Chris Doyle teeters on the edge of a ten-foot scaffold. He wants to perfect the angle of a shot for the film Lost, and is calling instructions to crew in seamless Mandarin. To the 40 or so people watching, the 61-year old – who has had a few beers – looks far from stable. A camerawoman, who is positioned more securely, clings to his waist and only lets go when Doyle makes his monkey-like descent. Later, he is bemused when an aide interrupts to inform him that his leg is bleeding badly.

Doyle has long been the maverick auteur of Asian cinema. While largely eschewing Hollywood he has become one of the few cinematographers to make a name in their own right. He’s worked with some of the biggest Mainland directors, including Zhang Yimou on Hero and Chen Kaige onTemptress Moon. But it was the collaborations with Wong Kar-wai that propelled both men to international column inches, their style coming to epitomise second wave Hong Kong cinema. They worked on eight films together, from Days of Being Wild (1991) through to 2046 (2004). In The Mood for Love (2000), though, perhaps best exemplifies Doyle’s aesthetic: saturated, dreamy colourscapes; lingering, almost voyeuristic camerawork and idiosyncratic framing, in which a thing as simple as a character placed out-of-shot speaks reams about throttled desire.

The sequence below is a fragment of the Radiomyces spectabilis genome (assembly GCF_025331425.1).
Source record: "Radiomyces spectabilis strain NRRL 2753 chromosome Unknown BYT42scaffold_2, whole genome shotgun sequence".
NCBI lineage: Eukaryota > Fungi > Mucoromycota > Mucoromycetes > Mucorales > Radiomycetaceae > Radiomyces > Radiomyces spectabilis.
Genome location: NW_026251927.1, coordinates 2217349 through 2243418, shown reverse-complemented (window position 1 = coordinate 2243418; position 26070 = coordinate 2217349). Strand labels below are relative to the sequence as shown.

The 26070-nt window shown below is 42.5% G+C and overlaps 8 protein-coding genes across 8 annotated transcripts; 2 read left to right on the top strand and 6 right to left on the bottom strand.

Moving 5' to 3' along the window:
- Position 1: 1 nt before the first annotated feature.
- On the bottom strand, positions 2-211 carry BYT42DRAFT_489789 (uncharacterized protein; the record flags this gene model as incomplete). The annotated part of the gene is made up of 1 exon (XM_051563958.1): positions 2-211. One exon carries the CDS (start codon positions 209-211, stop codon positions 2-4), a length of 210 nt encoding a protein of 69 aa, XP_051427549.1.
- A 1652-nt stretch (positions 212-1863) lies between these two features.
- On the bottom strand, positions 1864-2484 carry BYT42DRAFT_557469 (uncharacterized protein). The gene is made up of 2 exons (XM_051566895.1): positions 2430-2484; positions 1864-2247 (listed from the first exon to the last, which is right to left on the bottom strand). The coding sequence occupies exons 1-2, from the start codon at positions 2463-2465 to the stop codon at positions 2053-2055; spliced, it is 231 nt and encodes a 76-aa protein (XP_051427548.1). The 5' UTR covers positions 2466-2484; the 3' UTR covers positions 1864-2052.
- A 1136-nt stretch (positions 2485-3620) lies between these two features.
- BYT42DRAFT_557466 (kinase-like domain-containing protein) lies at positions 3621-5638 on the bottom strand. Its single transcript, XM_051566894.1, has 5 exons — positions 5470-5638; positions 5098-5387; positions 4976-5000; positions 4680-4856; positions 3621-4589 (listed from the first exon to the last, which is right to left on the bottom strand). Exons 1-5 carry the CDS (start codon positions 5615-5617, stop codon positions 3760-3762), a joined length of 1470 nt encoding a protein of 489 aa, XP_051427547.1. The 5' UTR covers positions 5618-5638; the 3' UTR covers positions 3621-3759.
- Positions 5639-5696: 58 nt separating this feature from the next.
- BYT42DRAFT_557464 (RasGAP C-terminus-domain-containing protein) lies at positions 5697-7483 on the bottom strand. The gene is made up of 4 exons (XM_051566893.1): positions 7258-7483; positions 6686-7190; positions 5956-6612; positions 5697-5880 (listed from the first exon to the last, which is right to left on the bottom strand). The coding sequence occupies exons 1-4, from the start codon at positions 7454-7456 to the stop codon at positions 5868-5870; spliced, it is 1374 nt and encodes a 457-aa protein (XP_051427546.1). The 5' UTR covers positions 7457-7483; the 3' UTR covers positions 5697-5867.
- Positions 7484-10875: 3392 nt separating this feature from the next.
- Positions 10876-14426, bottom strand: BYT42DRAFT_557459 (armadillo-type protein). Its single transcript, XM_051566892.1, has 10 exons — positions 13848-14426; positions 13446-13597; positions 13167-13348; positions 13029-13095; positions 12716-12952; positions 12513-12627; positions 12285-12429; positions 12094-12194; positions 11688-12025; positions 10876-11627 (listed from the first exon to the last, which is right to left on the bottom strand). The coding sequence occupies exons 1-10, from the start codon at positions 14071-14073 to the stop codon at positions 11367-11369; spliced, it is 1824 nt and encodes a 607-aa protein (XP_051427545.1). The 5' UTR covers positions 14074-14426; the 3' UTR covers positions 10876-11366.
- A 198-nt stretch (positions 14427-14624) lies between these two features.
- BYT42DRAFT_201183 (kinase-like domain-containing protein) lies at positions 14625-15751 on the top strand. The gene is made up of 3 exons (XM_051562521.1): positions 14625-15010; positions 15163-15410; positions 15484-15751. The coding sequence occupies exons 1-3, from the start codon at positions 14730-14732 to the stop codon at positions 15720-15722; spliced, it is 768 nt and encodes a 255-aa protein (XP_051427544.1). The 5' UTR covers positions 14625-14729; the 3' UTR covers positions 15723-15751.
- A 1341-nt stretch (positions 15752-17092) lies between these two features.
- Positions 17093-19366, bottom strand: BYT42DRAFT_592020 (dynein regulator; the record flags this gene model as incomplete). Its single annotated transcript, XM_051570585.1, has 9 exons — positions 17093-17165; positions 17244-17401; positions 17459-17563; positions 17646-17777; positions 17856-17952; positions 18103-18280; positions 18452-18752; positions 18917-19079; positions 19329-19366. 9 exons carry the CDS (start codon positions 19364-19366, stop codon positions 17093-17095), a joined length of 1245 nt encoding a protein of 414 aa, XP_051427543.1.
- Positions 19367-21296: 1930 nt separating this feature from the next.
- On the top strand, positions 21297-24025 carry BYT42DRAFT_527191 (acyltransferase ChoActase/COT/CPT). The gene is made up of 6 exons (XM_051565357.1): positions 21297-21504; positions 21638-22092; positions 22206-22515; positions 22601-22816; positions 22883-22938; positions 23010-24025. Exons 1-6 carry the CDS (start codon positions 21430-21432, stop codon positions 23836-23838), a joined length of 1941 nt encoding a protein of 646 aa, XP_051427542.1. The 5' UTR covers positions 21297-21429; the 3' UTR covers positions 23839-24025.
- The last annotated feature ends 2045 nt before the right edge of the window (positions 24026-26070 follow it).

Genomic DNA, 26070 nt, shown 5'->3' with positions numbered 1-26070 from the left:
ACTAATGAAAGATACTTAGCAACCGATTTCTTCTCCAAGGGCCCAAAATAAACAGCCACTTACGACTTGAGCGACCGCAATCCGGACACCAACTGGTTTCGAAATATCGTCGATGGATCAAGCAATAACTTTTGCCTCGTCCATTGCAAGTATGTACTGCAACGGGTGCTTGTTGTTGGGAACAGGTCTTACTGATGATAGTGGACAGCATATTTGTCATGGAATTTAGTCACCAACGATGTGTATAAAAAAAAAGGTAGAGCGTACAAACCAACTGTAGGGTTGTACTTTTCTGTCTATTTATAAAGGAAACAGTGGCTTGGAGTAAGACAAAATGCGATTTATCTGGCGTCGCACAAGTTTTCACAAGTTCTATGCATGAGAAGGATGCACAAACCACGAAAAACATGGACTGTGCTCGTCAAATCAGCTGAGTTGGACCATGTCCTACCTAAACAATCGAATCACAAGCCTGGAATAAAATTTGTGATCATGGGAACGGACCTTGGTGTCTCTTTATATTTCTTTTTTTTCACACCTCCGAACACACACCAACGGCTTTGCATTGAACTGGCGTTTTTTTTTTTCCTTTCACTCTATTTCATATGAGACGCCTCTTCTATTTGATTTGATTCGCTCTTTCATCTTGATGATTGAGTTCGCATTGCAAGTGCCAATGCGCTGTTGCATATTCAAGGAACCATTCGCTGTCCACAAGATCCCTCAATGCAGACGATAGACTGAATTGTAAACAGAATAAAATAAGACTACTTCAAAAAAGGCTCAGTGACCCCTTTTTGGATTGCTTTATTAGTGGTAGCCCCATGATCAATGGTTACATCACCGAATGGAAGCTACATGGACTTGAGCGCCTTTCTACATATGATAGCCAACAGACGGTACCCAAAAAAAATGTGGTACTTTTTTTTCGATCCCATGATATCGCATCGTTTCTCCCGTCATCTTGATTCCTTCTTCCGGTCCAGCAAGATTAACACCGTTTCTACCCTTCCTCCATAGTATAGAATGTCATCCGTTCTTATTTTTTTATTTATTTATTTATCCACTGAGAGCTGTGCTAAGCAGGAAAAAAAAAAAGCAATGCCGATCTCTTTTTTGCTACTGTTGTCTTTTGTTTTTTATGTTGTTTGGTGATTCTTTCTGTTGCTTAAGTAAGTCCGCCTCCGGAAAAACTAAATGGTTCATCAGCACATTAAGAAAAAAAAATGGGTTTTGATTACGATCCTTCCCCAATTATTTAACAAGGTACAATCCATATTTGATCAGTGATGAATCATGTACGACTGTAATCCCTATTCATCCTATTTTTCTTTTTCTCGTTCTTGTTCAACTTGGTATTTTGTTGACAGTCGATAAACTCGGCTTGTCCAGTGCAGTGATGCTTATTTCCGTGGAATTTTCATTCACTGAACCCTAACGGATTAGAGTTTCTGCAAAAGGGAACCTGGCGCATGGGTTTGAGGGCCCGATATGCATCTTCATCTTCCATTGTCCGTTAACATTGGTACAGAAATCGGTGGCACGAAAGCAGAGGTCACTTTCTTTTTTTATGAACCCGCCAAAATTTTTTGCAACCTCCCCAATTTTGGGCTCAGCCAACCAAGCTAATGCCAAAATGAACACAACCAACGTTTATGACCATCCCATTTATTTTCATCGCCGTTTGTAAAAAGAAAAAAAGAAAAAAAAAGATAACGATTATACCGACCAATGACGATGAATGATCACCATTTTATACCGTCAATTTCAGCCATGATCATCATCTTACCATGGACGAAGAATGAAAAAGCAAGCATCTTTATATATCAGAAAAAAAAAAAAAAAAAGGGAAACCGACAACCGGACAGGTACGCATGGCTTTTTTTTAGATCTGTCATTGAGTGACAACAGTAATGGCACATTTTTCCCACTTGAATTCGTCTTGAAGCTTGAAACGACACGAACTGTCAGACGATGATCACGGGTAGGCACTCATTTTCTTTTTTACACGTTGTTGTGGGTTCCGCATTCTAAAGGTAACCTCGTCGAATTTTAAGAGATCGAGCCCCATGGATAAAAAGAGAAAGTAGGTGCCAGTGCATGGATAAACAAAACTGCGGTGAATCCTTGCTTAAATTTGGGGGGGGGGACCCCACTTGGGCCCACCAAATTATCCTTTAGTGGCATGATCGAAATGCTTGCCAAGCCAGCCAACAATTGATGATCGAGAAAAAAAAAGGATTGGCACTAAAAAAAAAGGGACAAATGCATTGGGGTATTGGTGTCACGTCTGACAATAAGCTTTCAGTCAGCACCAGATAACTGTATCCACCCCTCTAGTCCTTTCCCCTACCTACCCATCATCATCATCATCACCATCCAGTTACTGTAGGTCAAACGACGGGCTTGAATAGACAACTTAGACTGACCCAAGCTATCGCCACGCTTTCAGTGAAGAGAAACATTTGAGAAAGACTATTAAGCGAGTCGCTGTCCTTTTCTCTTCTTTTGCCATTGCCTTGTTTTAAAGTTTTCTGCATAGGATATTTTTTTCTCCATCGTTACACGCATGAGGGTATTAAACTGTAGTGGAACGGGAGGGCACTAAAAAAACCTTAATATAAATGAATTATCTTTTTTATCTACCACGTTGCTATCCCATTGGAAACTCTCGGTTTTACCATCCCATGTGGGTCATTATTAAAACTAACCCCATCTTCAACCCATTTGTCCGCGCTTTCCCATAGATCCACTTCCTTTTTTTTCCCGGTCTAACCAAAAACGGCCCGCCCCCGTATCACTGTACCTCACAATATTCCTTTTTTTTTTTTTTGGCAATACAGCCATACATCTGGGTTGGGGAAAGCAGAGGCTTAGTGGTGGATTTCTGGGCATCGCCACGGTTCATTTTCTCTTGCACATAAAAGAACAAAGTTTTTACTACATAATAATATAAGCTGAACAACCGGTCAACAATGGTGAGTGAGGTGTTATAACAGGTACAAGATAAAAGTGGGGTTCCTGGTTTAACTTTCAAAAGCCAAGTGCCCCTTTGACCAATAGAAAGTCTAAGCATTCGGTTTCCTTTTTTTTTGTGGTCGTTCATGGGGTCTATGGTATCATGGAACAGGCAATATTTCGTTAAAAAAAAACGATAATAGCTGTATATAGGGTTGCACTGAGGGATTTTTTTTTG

Today, Doyle is often the best-known name in the credits. This is true ofLost, an independent Hong Kong film being shot in Wuxi, Zhejiang province by unknown director Wong Wai and producer Ken Hui, a protégé of Doyle’s. ‘It’s true I’ve made 90 more films than he [Wong] has,’ says Doyle. His Australian accent has been morphed by his long-term Asian residence and is impossible to place. He sounds at once like a discombobulated Irishman and a lucid Charles Bukowski.

‘I’m the trampoline, I’m the safety net, and sometimes I jump off,’ Doyle continues. ‘People get more confident and they jump to another level. There’s this privilege of trying to do something together, where your small part shows through. What more do you want in life?’ The crew affectionately refers to Doyle as both the ‘crazy guy’ and ‘an artist’ who always has a beer on set. The reason, a producer jokes, Wong Kar-wai liked to work with him so much is because his shots are always out of focus.

Today Doyle is concentrating on a pair of legs. They belong to one of Lost’s main characters, a former Miss Malaysia, who is strapped into a Hervé Léger-like gold body-con dress. The film’s narrative centres on the rivalry between two boyhood friends who are competing on the fictional I Can Singtelevision contest. For this scene, Miss Malaysia surveys a rehearsal. She struts along an empty audience stand in black patent platforms, her pins silhouetted by the illuminated stage in the background. This particular shot seems to call for multiple takes.